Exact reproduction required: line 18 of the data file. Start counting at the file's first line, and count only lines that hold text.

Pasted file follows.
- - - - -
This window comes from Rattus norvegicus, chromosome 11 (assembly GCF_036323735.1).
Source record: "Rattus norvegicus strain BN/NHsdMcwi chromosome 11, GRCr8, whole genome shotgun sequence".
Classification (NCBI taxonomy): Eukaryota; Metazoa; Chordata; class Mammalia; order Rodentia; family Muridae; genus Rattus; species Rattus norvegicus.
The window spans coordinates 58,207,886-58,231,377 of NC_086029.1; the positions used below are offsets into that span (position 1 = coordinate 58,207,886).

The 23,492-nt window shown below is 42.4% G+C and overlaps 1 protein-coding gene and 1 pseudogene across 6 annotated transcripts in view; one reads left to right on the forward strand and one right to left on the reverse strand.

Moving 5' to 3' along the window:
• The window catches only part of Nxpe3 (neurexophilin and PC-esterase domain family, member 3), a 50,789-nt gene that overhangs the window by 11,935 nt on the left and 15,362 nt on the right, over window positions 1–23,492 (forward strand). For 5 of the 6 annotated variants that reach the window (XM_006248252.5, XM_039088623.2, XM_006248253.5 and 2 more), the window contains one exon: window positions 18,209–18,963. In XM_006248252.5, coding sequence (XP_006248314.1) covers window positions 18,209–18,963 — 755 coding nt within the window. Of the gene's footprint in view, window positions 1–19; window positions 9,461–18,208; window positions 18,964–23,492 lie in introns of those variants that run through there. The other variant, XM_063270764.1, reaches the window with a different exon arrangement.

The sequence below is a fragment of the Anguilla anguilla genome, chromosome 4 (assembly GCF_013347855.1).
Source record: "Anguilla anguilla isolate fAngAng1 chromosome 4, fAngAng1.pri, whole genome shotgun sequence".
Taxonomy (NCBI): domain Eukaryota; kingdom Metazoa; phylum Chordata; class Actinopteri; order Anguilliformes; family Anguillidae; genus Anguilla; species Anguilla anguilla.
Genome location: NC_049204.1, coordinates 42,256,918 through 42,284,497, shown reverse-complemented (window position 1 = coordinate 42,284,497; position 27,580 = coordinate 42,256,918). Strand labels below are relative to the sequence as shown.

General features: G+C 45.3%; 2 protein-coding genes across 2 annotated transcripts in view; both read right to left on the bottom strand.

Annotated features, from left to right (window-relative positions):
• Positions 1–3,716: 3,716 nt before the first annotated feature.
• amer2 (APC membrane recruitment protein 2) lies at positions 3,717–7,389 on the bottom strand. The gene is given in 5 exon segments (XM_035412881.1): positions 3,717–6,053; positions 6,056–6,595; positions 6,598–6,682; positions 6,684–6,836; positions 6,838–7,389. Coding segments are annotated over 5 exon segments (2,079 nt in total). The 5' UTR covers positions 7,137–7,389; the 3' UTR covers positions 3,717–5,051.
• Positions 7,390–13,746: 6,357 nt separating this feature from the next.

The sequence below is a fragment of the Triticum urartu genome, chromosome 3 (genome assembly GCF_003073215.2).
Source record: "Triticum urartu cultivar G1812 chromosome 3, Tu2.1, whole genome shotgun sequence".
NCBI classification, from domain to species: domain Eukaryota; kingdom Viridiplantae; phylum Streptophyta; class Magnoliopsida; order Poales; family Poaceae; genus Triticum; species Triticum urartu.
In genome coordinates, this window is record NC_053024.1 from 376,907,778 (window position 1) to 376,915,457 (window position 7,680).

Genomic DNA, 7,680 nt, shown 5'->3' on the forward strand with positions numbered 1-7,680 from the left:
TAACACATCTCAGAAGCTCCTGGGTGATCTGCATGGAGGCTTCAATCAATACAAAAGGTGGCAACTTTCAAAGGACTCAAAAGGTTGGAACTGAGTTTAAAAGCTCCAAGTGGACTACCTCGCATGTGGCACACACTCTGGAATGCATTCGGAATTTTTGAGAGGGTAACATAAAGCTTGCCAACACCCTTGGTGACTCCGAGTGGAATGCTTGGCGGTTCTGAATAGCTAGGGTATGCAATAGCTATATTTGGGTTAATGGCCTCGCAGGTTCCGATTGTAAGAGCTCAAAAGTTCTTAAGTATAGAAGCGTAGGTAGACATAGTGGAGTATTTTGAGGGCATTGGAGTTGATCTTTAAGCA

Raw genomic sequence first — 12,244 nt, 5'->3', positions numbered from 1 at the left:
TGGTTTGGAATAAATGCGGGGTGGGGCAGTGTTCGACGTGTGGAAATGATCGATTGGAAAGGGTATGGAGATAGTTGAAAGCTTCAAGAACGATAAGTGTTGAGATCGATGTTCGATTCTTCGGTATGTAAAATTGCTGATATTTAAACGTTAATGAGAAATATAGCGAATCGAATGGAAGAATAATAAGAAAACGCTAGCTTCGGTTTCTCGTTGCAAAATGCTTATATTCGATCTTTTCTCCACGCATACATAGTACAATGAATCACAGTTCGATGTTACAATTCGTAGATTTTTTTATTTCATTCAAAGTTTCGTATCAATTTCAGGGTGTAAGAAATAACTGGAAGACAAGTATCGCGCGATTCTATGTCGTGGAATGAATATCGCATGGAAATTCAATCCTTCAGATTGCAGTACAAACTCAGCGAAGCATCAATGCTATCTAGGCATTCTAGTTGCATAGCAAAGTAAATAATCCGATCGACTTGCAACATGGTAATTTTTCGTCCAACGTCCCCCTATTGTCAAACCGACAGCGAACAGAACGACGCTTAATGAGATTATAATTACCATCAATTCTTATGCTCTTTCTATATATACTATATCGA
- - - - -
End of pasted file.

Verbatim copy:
Source record: "Triticum urartu cultivar G1812 chromosome 3, Tu2.1, whole genome shotgun sequence".